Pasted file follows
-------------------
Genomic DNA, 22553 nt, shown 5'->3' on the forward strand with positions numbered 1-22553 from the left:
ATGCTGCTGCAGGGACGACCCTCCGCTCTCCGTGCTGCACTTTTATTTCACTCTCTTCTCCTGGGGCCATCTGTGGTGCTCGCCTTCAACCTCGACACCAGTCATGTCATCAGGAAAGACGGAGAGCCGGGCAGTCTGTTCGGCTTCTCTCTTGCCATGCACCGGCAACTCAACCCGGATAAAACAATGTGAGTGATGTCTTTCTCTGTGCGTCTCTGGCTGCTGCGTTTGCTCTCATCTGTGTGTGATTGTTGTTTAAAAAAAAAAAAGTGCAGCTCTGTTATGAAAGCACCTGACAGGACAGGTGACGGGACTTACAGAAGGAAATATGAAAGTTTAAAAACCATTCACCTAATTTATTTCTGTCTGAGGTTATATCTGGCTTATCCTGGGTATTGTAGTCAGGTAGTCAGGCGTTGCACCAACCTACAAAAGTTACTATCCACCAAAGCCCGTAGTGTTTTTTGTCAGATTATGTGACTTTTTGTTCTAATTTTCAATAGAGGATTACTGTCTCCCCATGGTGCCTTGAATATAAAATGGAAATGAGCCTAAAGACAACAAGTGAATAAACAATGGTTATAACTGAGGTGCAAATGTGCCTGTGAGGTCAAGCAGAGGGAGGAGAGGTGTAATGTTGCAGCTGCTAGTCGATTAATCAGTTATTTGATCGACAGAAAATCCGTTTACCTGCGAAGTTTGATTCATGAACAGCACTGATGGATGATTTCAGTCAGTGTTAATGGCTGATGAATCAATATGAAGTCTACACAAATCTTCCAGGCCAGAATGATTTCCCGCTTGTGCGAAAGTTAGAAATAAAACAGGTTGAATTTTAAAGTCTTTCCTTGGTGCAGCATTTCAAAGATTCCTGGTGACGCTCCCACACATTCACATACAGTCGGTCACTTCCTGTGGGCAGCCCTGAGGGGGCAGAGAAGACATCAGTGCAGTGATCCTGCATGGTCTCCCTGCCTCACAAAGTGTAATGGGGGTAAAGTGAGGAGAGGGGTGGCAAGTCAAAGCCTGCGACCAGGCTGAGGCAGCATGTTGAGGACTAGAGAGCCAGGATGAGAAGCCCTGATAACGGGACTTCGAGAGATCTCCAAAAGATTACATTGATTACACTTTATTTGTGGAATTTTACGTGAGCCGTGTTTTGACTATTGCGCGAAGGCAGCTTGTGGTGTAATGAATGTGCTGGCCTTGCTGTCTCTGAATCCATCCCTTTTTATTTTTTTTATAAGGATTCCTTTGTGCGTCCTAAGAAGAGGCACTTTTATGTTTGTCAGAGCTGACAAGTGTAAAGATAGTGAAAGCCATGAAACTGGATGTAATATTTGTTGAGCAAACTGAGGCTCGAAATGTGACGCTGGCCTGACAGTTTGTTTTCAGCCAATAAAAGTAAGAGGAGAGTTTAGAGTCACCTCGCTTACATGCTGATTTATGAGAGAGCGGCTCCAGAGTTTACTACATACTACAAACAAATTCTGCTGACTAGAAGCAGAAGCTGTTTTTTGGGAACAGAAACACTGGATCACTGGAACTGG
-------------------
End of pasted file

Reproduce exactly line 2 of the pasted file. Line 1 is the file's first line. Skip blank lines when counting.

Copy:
ATGCTGCTGCAGGGACGACCCTCCGCTCTCCGTGCTGCACTTTTATTTCACTCTCTTCTCCTGGGGCCATCTGTGGTGCTCGCCTTCAACCTCGACACCAGTCATGTCATCAGGAAAGACGGAGAGCCGGGCAGTCTGTTCGGCTTCTCTCTTGCCATGCACCGGCAACTCAACCCGGATAAAACAATGTGAGTGATGTCTTTCTCTGTGCGTCTCTGGCTGCTGCGTTTGCTCTCATCTGTGTGTGATTGTTGTTTAAAAAAAAAAAAGTGCAGCTCTGTTATGAAAGCACCTGACAGGACAGGTGACGGGACTTACAGAAGGAAATATGAAAGTTTAAAAACCATTCACCTAATTTATTTCTGTCTGAGGTTATATCTGGCTTATCCTGGGTATTGTAGTCAGGTAGTCAGGCGTTGCACCAACCTACAAAAGTTACTATCCACCAAAGCCCGTAGTGTTTTTTGTCAGATTATGTGACTTTTTGTTCTAATTTTCAATAGAGGATTACTGTCTCCCCATGGTGCCTTGAATATAAAATGGAAATGAGCCTAAAGACAACAAGTGAATAAACAATGGTTATAACTGAGGTGCAAATGTGCCTGTGAGGTCAAGCAGAGGGAGGAGAGGTGTAATGTTGCAGCTGCTAGTCGATTAATCAGTTATTTGATCGACAGAAAATCCGTTTACCTGCGAAGTTTGATTCATGAACAGCACTGATGGATGATTTCAGTCAGTGTTAATGGCTGATGAATCAATATGAAGTCTACACAAATCTTCCAGGCCAGAATGATTTCCCGCTTGTGCGAAAGTTAGAAATAAAACAGGTTGAATTTTAAAGTCTTTCCTTGGTGCAGCATTTCAAAGATTCCTGGTGACGCTCCCACACATTCACATACAGTCGGTCACTTCCTGTGGGCAGCCCTGAGGGGGCAGAGAAGACATCAGTGCAGTGATCCTGCATGGTCTCCCTGCCTCACAAAGTGTAATGGGGGTAAAGTGAGGAGAGGGGTGGCAAGTCAAAGCCTGCGACCAGGCTGAGGCAGCATGTTGAGGACTAGAGAGCCAGGATGAGAAGCCCTGATAACGGGACTTCGAGAGATCTCCAAAAGATTACATTGATTACACTTTATTTGTGGAATTTTACGTGAGCCGTGTTTTGACTATTGCGCGAAGGCAGCTTGTGGTGTAATGAATGTGCTGGCCTTGCTGTCTCTGAATCCATCCCTTTTTATTTTTTTTATAAGGATTCCTTTGTGCGTCCTAAGAAGAGGCACTTTTATGTTTGTCAGAGCTGACAAGTGTAAAGATAGTGAAAGCCATGAAACTGGATGTAATATTTGTTGAGCAAACTGAGGCTCGAAATGTGACGCTGGCCTGACAGTTTGTTTTCAGCCAATAAAAGTAAGAGGAGAGTTTAGAGTCACCTCGCTTACATGCTGATTTATGAGAGAGCGGCTCCAGAGTTTACTACATACTACAAACAAATTCTGCTGACTAGAAGCAGAAGCTGTTTTTTGGGAACAGAAACACTGGATCACTGGAACTGG